And as a leader, is it important?
As a leader, our level of integrity is essential. Our words and actions need to be aligned. But they also need to match who we are on the inside. Otherwise, we are, on some levels, fake.
On valentines weekend, I decided to give online dating another try. It’s a new year; I’m a healthy ‘new’ me again, so why not see who’s out there! Covid isn’t going to make it easier to meet anyone new for some time yet.
I finally found a Christian App that I didn’t have to pay to be able to message someone. It let me see their pictures, know their level of church involvement/ commitment and a little about them in what they actually put in their bio section. I appreciated how you couldn’t message them unless they also liked you. That way, you didn’t spam everyone or be spammed more to the point. I knew I was new to this world. I’d heard the stories of others thinking they had fallen in love with their perfect match — only to discover (usually after sending them money) that they had been scammed. So my streetwise guard was up, but my heart was ready to share who I am.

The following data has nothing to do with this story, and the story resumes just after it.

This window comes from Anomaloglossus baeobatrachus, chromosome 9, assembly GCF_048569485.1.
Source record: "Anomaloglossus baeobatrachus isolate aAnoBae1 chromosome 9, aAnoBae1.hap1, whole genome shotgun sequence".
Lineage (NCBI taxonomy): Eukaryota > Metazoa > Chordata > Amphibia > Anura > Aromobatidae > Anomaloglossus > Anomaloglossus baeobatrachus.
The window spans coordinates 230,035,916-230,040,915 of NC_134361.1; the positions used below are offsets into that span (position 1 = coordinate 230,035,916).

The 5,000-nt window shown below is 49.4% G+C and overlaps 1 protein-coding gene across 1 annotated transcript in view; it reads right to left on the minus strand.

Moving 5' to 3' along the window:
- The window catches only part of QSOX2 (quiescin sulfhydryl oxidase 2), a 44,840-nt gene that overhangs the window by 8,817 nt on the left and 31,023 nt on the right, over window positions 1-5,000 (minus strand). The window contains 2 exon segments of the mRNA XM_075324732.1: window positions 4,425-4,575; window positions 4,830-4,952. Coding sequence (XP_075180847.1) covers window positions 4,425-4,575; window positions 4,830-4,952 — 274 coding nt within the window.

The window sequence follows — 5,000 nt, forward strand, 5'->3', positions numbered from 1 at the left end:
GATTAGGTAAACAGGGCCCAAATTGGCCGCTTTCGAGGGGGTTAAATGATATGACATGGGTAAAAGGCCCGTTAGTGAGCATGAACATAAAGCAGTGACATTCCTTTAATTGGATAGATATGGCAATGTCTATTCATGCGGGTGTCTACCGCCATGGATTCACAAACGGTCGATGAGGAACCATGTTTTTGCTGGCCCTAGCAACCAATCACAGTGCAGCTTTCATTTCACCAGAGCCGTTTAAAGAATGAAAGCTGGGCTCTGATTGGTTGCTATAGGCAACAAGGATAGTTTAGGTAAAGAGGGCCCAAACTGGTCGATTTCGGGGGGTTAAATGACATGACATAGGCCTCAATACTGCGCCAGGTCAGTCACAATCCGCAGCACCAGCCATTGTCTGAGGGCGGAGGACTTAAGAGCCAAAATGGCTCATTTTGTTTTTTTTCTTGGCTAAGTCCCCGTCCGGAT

So what did I discover?
I was encouraged and surprised that guys liked my photo and wanted to chat. They weren’t put off by my perhaps unusual life as a missionary. Many guys my age were single because they had lost their spouse through being cheated on or sadly in death. Some had kids, others dogs. But I felt camaraderie with them. We all wanted one thing – to find someone to partner with God for the rest of our lives. We wrote our bios saying we were honest, someone of integrity, looking for a life partner who is also serious about their faith in God. I have discovered, sadly, that not all men actually mean these words.